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Constantin Parvulescu 

Publicaciones científicas más recientes (desde 2010)

Autores: Parvulescu, Constantin; Ni¿u, C.;
Revista: ILUMINACE
ISSN 0862-397X  Vol. 26  Nº 2  2014  págs. 99 - 118
Autores: Parvulescu, Constantin;
Revista: ILUMINACE
ISSN 0862-397X  Vol. 26  Nº 3  2014  págs. 21 - 36
This article analyzes the opening titles of Romanian socialist films. It reveals how their credits reflected changes in how the Romanian film industry and film culture perceived the social functions of cinema, authorship, and, marketing. The form, structure, and content of these sequences testify to the director's elevation to the position of author. Romanian film culture did not simply follow official Communist positions on the role of the arts in society however. While the Romanian Communist Party promoted socialism and nationalism, international capitalist production and distribution trends increasingly shaped cinema in this country. Whereas the late-socialist regime expressed an anti-western stance, Romanian title sequences indicated cinema was heading in an altogether different direction: it was becoming ever more auteur-driven and aspiring to marketability on an international art cinema circuit that traversed western markets and festivals. [ABSTRACT FROM AUTHOR]
Autores: Parvulescu, Constantin;
Libro:  Global finance on screen: from Wall Street to Side Street
2018  págs. 105 - 122
Autores: Parvulescu, Constantin; Dr.;
Título: Márta Mészáros
Libro:  Oxford Bibliographies
2016  págs. 1
Autores: Rosenstone, R.; Parvulescu, Constantin;
Título: Introduction
Libro:  A Companion to the historical film (Paperback)
2015  págs. 1 - 10
Autores: Parvulescu, Constantin;
Título: Romanian cinema
Libro:  Oxford bibliographies: cinema and media studies
2015  págs. 1
Until the mid-2000s the scholarship on Romanian film has been written almost exclusively in Romanian. Its pioneering scholars were D. I. Suchianu and Ion Cantacuzino, who published books on the cinema in the 1930s. Since Romania had no consistent (and relevant) cinematic output until the 1950s, its historical studies came also into being late, in the 1960s. The year 1989 was another turning point in Romanian film historiography, spurring post-socialist reconsiderations, as was 1996, when the celebration of one hundred years of cinema witnessed the publication of several historical studies. Consistent international representation started in the mid-2000s, prompted by the international visibility of the New Romanian Cinema. Since then, English-language film magazines and film studies journals featured reviews of every new Romanian production, and academic scholarship started to yield its first articles. Interest in Romanian film traditions surged as well (both in Romania and abroad), coupled with an effort of the Romanian state to promote its cinema, both new and old. It set up more competitive and transparent financing schemes, supported the launch of a vibrant film festival (TIFF¿Transylvania International Film Festival) and, through its cultural institutes abroad, provided a dynamic alternative distribution network and public relations events for Romanian films.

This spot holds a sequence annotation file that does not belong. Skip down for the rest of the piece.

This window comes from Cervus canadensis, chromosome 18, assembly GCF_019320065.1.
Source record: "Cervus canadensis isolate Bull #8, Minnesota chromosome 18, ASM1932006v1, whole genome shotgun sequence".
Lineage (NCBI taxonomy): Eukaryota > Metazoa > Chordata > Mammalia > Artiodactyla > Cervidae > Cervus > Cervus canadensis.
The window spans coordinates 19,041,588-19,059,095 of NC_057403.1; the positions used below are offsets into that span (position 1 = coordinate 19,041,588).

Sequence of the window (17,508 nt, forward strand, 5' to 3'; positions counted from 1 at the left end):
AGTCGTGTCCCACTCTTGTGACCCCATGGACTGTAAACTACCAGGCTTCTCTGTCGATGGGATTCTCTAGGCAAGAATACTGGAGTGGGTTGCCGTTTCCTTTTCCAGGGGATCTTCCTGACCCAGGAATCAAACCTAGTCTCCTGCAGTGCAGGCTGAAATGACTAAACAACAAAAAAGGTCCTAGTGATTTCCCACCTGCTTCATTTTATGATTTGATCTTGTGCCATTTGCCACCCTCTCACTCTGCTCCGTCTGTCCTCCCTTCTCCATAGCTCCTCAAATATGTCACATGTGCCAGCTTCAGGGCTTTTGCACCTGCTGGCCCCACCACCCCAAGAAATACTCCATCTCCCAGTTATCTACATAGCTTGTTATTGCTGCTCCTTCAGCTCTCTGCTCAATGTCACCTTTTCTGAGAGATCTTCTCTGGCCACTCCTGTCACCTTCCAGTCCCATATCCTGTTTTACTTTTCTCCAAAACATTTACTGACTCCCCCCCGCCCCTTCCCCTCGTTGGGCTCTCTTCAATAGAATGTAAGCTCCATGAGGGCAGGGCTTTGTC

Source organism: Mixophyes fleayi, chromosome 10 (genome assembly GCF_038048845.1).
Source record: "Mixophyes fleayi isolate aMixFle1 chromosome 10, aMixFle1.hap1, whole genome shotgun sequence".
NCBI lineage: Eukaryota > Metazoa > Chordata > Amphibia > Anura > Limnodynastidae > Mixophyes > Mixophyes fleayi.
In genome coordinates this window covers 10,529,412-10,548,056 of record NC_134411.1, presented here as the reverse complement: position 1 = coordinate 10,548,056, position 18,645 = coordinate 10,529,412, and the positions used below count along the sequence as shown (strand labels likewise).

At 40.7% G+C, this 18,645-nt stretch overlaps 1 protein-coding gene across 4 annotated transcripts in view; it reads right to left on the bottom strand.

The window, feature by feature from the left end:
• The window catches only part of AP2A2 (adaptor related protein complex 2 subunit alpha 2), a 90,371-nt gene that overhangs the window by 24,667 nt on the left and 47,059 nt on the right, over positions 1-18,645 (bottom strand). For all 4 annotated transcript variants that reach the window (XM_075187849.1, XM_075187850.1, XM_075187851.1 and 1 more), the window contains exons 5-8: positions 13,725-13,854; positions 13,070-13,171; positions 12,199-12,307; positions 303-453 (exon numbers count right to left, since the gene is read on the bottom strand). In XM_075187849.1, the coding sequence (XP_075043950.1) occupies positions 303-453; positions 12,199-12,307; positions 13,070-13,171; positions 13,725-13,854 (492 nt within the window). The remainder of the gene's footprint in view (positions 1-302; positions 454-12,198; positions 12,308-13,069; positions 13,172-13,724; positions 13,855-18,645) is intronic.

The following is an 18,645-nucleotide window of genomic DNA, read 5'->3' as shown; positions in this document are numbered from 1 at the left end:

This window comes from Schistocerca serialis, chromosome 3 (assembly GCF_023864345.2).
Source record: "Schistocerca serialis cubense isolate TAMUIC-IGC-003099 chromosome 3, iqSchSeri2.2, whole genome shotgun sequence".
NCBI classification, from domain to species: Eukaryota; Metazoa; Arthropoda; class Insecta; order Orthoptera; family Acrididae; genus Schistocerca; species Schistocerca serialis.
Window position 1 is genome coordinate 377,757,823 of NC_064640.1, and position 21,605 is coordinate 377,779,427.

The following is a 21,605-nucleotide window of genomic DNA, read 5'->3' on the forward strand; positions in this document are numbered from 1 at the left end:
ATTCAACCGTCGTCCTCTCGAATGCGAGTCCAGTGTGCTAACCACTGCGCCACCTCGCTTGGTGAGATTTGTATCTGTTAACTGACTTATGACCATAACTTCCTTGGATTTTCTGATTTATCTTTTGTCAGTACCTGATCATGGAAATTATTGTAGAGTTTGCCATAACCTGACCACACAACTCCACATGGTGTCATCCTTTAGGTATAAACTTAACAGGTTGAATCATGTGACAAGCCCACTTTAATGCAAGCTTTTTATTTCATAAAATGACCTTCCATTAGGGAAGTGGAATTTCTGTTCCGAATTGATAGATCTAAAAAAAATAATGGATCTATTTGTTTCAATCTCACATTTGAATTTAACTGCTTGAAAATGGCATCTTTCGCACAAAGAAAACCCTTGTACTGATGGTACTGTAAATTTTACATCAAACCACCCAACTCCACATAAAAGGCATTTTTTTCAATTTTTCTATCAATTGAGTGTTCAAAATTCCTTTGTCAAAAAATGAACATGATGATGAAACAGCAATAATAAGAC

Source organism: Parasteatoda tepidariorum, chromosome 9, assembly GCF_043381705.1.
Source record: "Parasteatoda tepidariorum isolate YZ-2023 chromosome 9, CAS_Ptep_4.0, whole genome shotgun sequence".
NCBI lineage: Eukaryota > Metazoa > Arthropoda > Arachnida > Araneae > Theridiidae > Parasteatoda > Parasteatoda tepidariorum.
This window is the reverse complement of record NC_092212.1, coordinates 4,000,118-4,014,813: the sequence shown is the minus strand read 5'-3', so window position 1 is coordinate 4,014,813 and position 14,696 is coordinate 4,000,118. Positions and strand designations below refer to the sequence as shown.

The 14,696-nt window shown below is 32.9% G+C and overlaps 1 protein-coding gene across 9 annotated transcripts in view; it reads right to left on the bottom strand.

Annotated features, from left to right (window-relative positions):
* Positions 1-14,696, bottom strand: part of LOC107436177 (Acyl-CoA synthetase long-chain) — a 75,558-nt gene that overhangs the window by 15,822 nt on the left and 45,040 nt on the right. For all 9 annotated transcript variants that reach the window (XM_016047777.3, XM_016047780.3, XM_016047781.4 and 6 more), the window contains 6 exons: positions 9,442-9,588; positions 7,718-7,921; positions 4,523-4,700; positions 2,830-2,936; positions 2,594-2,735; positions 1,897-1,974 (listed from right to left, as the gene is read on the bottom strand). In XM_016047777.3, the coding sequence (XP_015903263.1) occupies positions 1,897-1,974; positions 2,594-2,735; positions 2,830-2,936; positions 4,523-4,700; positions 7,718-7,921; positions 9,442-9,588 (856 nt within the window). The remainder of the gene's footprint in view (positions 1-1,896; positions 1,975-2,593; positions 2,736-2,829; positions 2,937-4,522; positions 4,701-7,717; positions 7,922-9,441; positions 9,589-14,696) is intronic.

Autores: Parvulescu, Constantin;
Libro:  A Companion to the historical film
2013  págs. 365 - 382
Post-Heroic Revolution: Depicting the 1989 Events in the Romanian Historical Film of the Twenty-First Century Constantin Parvulescu Until the fall of the Ceaus¿escu state-socialist regime in 1989, Romanian historical film [...]
Autores: Parvulescu, Constantin, (Editor)
2018 
Autores: Parvulescu, Constantin;
2015 
Unlike the benevolent orphan found in Charlie Chaplin's The Kid or the sentimentalized figure of Little Orphan Annie, the orphan in postwar Eastern European cinema takes on a more politically fraught role, embodying the tensions of individuals struggling to recover from war and grappling with an unknown future under Soviet rule. By exploring films produced in postwar Hungary, the German Democratic Republic, Czechoslovakia, Romania, and Poland, Parvulescu traces the way in which cinema envisioned and debated the condition of the post-World War II subject and the "new man" of Soviet-style communism. In these films, the orphan becomes a cinematic trope that interrogates socialist visions of ideological institutionalization and re-education and stands as a silent critic of the system's shortcomings or as a resilient spirit who has resisted capture by the political apparatus of the new state.
Autores: Rosenstone, R., (Coeditor); Parvulescu, Constantin, (Coeditor)
2015